The Bone Tender

broken boneWhen Brandon Rowe was eight years old, he hit a squirrel with a rock and broke its back. I know because I was standing on the other side of the fence, watching.

After he went inside, I climbed into his backyard and crouched over the squirrel. I petted it. Its fur was soft and felt like the collar on my mom’s winter coat.

When I carried it home wrapped in my shirt, my mom told me not to touch it, it was dirty and I’d get a bad disease. My sister Rosie, who was in eighth grade, helped me make a bed for it with a shoebox and some rags. When I picked the squirrel up to set it in the box, it looked at me with one shoe-black eye and made a noise like a rusty can opener, but it didn’t move. Rosie showed me how to give it water from a plastic dropper. Then she took me in the bathroom and made me wash my hands.

She said, “It might die tonight, okay? If that happens, don’t be scared. Just come get me.”

I was scared, though. The squirrel was little and soft. The room smelled like Dial soap, and I tried not to cry.

“Oh, Noah, don’t be sad. Things die from shock sometimes, is all.”

I spent all night lying on my floor next to the box and watching the squirrel breathe, putting my hands on its back, feeling the places where the bones didn’t line up. The squirrel twitched and shook. Then it stayed still.

I was seven. What did I know? In the morning, the squirrel was still breathing, and when it climbed out of the box and whisked in circles around my room, I was the only one who wasn’t surprised.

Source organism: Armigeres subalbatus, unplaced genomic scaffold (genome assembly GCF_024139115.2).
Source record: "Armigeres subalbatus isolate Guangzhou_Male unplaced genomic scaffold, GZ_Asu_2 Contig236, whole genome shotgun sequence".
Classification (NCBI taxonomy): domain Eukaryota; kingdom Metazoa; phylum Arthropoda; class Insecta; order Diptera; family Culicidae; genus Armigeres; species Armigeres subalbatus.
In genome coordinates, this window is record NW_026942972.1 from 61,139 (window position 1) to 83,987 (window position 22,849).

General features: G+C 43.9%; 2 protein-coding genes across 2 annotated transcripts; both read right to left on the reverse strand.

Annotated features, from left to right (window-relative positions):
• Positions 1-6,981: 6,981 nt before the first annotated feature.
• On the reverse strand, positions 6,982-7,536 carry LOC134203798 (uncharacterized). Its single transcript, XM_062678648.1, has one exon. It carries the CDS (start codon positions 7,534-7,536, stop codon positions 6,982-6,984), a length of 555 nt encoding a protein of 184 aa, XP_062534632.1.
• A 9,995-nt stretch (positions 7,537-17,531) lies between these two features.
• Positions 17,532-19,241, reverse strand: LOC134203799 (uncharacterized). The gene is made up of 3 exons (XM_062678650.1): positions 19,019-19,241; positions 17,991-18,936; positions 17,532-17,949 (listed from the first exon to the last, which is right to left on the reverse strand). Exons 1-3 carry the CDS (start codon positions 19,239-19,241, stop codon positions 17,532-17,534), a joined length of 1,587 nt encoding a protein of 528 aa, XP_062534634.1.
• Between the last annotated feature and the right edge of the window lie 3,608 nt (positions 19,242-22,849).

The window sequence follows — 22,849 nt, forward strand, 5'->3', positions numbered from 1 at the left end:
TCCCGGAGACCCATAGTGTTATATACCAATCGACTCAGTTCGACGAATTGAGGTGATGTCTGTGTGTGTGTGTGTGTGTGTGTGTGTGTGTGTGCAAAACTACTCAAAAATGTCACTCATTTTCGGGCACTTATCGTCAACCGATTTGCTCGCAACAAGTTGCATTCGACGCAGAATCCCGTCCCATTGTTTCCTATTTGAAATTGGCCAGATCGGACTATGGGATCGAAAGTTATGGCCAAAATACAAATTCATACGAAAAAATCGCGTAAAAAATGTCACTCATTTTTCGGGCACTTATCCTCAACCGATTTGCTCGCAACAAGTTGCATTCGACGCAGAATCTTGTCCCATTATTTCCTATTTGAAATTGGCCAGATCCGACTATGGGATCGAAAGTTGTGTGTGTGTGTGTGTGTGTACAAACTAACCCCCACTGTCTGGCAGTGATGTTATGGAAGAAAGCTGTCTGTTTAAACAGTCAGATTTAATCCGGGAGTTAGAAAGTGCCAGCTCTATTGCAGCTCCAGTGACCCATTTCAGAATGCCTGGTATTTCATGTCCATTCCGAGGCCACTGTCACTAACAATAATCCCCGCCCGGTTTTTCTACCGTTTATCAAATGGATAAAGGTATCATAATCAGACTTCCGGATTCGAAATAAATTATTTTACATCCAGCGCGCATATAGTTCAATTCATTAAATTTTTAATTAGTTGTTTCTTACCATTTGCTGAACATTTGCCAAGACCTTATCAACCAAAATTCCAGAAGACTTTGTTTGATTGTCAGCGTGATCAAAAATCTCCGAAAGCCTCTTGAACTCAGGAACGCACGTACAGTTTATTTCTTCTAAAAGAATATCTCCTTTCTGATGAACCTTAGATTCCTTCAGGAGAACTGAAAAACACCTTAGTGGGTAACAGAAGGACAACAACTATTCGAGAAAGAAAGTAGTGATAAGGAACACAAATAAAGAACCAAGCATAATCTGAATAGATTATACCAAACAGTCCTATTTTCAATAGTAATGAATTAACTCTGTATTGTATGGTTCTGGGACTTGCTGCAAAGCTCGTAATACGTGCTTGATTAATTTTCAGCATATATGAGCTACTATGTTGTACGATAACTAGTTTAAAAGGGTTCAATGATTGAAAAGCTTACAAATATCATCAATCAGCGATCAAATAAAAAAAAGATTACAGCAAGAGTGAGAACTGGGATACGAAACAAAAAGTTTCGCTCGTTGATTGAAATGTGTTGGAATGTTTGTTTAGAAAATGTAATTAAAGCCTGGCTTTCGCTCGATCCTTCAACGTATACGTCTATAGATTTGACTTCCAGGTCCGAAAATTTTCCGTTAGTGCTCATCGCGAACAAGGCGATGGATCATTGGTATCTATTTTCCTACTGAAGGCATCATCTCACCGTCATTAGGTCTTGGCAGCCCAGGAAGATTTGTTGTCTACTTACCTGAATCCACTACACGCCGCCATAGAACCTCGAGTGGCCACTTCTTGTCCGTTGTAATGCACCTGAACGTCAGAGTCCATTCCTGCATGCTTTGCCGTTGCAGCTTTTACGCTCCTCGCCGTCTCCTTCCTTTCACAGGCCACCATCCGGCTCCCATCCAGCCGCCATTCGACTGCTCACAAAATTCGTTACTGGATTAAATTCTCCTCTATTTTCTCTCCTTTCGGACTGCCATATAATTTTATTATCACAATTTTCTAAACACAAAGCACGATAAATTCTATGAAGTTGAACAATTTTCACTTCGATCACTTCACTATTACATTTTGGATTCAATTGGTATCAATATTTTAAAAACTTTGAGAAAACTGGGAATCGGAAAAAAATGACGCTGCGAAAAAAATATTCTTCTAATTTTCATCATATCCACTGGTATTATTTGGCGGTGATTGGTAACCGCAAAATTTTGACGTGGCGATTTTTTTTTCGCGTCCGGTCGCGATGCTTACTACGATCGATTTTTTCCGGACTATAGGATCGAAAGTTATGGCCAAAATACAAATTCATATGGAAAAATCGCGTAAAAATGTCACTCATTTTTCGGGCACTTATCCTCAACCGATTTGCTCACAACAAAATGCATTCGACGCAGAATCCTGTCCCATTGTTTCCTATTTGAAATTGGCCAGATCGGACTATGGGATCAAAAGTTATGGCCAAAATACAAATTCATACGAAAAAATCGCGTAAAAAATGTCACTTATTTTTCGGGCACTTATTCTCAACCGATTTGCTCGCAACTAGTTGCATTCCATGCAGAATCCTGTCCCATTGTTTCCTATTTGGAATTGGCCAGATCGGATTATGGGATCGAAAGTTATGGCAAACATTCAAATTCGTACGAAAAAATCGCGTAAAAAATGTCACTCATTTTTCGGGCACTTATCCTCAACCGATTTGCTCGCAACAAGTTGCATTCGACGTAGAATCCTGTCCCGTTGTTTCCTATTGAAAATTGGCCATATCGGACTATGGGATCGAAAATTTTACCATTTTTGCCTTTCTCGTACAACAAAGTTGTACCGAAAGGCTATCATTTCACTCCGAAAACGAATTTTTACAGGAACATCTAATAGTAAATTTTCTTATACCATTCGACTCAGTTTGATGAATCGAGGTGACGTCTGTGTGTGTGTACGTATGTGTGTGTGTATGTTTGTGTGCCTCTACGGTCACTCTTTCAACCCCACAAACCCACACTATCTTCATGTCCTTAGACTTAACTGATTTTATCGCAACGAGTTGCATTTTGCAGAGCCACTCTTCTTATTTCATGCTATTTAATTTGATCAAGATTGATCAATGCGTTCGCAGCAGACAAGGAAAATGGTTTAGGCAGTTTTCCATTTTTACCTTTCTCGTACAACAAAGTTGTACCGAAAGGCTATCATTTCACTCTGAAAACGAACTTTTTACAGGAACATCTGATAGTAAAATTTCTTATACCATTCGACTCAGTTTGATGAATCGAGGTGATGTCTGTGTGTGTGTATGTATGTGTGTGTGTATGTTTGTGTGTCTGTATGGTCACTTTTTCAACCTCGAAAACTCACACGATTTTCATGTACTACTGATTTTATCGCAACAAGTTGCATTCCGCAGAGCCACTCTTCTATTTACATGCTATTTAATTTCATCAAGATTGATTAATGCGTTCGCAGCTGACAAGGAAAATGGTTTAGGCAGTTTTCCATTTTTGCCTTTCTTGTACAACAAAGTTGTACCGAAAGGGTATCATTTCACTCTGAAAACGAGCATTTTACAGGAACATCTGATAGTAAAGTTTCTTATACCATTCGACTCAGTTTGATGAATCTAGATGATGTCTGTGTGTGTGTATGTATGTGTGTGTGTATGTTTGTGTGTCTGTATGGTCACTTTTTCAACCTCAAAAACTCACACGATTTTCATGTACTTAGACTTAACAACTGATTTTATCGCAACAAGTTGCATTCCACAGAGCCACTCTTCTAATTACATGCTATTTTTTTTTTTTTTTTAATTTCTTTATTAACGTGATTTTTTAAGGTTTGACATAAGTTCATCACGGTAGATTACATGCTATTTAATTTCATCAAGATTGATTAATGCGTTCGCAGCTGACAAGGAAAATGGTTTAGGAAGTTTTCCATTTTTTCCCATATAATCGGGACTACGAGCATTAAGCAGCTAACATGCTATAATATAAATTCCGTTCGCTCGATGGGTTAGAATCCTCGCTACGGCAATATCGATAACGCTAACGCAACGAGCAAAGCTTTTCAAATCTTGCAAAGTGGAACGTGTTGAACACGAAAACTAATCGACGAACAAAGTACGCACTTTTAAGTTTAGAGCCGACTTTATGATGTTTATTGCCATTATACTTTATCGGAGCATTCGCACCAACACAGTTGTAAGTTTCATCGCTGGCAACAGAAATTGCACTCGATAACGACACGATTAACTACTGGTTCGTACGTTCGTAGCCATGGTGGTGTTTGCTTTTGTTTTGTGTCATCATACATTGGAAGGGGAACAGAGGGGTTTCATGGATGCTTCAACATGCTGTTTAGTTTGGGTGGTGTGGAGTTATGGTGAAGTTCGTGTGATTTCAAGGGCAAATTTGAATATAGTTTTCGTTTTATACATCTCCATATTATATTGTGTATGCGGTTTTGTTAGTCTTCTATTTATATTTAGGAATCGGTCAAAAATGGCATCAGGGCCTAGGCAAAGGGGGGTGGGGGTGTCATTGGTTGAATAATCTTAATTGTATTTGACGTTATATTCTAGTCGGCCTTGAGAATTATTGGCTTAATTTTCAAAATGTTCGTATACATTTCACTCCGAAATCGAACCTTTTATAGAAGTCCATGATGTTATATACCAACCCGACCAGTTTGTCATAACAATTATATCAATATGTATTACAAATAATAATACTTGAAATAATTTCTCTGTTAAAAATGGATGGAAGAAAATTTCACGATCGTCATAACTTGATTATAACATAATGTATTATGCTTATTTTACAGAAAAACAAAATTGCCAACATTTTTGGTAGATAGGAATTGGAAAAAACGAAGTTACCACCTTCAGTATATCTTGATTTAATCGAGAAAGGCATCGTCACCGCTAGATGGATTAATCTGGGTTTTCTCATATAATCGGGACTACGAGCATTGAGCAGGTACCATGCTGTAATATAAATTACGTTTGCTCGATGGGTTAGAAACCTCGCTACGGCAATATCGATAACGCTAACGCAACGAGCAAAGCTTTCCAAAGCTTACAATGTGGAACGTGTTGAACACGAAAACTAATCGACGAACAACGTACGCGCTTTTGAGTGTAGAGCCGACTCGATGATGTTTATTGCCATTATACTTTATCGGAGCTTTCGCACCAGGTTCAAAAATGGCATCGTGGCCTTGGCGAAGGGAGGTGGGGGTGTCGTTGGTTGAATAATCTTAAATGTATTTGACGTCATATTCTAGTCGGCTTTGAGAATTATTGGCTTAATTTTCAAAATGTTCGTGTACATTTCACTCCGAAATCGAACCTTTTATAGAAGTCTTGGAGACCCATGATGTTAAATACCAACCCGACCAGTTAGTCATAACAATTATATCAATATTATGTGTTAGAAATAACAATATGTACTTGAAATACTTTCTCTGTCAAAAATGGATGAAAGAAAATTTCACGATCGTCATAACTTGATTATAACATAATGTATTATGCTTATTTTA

When Brandon was twelve, he broke my best friend Milo’s pinky finger. We were down at the community pool and Brandon pushed Milo off the diving board and jumped in after him, even though Milo was still splashing around like a drowning cat and couldn’t get out of the way.

Brandon crashed down on top of him, and when Milo struggled back up to the surface, the look on his face was all shock and white-lipped pain.

After Milo paddled awkwardly over to the side, we sat on the edge of pool and I studied the damage while Brandon stood over us, calling us a couple of whiny little gaywads for holding hands. I looked for guilt or pity in his face but didn’t see it. His grin was so wide it made me feel uneasy, and like the world was a pretty out-of-control place. Milo’s hand was swelled-up, already turning purple.

“Hold still,” I said, and Milo nodded and squeezed his eyes shut.

“What are you going to do?” he whispered. His face was so pale he looked gray.

“Nothing. Just hold still.”

The hardest part was setting the broken ends back together. Milo kept his eyes closed, swaying a little on the edge of the pool. I held his hand between both of mine and waited for the rush of electricity that would mean it was working.

“What a couple of queermos,” said Brandon, and I tried to tell myself it was because he was secretly sorry, but I didn’t believe it.


When Brandon was fifteen, we had PE together. The class was supposed to be for freshmen, but he’d skipped so many times the year before that he had to take it over.

On the second day, he hit Melody Solomon in the face with the volleyball. He did act sorry that time, but only because she looked like a cheerleader. He wouldn’t have cared if the same thing had happened to one of the fat girls, but Melody had shiny hair, nice legs, and a very good tan.

When he tried to say he was sorry, she twisted away from him, cupping her hands over her face.

“Here, let me see,” I said, reaching for her shoulder. She jumped like I’d startled her, but didn’t recoil the way she had with Brandon.

When she took her hands away from her face, blood was running down over her bottom lip and dripping off her chin.

“Is it okay if I touch it?”

She didn’t look at all sure about that, but she nodded.